The formidable drive of immigrants. The dramatic evolution of wealth-building in the United States from the pre-Civil War years on into the first decade of the 21st century. The differences between the North and the South. The impact of warfare in the background, and a recession in the foreground. The immense gains during the stock market’s boom times, and the stunning pain in its dramatically bad “bust times.” And of course money, money, money, and change, change, change.
All this and more is what drives “The Lehman Trilogy,” the fascinating chronicle of a monumental aspect of American history written by the Italian playwright Stefano Massini, and deftly adapted by the British writer Ben Power.
And now, in its Chicago premiere (a joint production by TimeLine Theatre and Broadway in Chicago) it is being ideally performed by three fabulously gifted Chicago actors — Mitchell J. Fain (as Henry Lehman), Anish Jethmalani (as Emanuel), and Joey Slotnick (as Mayer) — under the dynamic direction of Nick Bowling and Vanessa Stalling. And it plays out on a set of sheer brilliance designed by Collette Pollard.
With a rapidly moving running time of about three hours and 10 minutes (including two intermissions) the play traces the lives of these three Jewish brothers who emigrated from Bavaria to Montgomery, Alabama, between 1844 and 1850, ran a dry-goods shop, and then moved into the cotton-trading business there.
In the 1860s, following the death of Henry from yellow fever, the two surviving brothers moved to New York and expanded their business immensely over the decades as their offspring and others gradually assumed the helm. The business, dubbed Lehman Brothers, became one of the largest and most innovative investment bank empires in the world.
Then, in September of 2008, came a great shock as the operation made the stunning announcement that it was about to declare bankruptcy — an event that embodied the Great Recession of the period.
At once a multi-generational family story, and an epic tale of the U.S. as a financial powerhouse that moved into a meltdown, this production winningly captures the evolution of the grand-scale forces that continue to drive the economics of the capitalist world. (An insert in the show’s program provides theatergoers with an excellent timeline and an annotated history of the Lehman Brothers’ mega-business.)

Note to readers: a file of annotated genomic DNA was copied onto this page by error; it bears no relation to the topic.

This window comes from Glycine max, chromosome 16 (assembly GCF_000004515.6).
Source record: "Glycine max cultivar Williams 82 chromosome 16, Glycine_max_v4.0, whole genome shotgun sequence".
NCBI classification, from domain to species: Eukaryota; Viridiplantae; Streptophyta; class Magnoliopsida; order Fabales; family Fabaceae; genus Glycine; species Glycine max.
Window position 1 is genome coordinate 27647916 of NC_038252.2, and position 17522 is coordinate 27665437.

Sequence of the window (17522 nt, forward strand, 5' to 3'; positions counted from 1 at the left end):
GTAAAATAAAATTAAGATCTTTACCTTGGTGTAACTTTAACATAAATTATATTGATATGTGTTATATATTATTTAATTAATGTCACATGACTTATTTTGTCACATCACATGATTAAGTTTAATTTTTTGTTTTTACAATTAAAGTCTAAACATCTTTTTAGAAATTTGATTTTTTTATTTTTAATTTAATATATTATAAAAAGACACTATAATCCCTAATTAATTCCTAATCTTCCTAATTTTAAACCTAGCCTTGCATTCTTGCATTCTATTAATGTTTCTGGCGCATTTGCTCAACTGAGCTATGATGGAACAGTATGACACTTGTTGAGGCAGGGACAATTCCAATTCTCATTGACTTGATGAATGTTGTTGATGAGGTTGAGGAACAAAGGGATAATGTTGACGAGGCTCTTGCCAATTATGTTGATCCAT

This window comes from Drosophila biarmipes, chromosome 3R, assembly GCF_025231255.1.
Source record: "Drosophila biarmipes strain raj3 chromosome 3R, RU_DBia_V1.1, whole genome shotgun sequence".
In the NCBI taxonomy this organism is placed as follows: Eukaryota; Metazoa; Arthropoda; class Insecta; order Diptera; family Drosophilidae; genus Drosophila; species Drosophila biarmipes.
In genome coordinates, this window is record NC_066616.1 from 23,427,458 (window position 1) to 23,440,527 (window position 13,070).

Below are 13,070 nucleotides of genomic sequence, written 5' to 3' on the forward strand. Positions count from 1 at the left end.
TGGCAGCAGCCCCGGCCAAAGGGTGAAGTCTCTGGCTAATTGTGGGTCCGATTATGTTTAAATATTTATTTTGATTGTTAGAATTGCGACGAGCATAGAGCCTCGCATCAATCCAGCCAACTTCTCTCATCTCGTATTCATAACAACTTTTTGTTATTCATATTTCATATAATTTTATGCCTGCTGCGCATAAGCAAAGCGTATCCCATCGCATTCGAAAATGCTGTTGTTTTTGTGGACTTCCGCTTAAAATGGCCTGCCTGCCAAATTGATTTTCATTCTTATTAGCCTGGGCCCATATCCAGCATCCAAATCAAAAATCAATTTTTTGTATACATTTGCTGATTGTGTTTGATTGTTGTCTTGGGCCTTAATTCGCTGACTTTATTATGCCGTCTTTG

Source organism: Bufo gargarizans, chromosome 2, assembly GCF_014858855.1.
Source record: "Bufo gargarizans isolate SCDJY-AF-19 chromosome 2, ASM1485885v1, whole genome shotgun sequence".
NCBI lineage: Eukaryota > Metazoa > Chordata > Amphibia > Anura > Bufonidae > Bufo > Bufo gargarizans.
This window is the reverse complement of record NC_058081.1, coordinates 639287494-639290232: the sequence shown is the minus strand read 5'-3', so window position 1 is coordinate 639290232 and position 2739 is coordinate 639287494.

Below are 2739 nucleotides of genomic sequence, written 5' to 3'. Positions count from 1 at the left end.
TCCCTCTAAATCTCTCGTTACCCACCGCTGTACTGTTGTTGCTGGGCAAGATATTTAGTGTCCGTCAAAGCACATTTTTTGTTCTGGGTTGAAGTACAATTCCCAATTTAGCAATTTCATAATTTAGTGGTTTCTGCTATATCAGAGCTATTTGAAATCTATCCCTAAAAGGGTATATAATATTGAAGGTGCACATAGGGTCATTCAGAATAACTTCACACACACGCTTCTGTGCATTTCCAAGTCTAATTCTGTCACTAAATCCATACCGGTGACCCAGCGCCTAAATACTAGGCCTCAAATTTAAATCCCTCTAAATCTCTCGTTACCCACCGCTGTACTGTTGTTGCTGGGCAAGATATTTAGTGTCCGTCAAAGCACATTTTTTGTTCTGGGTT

To watch the production’s three actors as they make their way around the show’s remarkable set (a mountain of shelves stacked high with white file boxes, desks and office chairs), and as they age, and morph into the various characters involved in what began as a family business and expanded to include coal, railroads and a great deal more over the decades, is mightily impressive. And the script is riveting — capturing the tone of the original Lehmans, their “generational replacements,” their spouses, and their rivals — with the three actors seamlessly suggesting these characters’ ages and personalities. The play makes exceptional mental and physical demands on the cast of three, and they not only endure but soar on those demands while making the transformative history of the Lehman business — a capsule version of this country’s history — crystal clear.
Of course history has a tendency to repeat itself, but always with twists and turns. And watching this epic work that spans 160 years of turmoil and change in pursuit of what might be seen as the American dream, also clearly suggests the potential aspects of American catastrophe.
One final note: After a longtime lack of the full use of the ideally modeled 549-seat Broadway Playhouse (situated right behind Water Tower Place), this joint undertaking by TimeLine Theatre and Broadway in Chicago is finally making the most of the underutilized theater. I hope many more bookings will be coming up
“The Lehman Trilogy” has been extended through Nov. 26 at the Broadway Playhouse at Water Tower Place, 175 E. Chestnut St. For tickets visit BroadwayInChicago.com.
Note: This article has been updated to correct the show’s running time.
Follow Hedy Weiss on Twitter: @HedyWeissCritic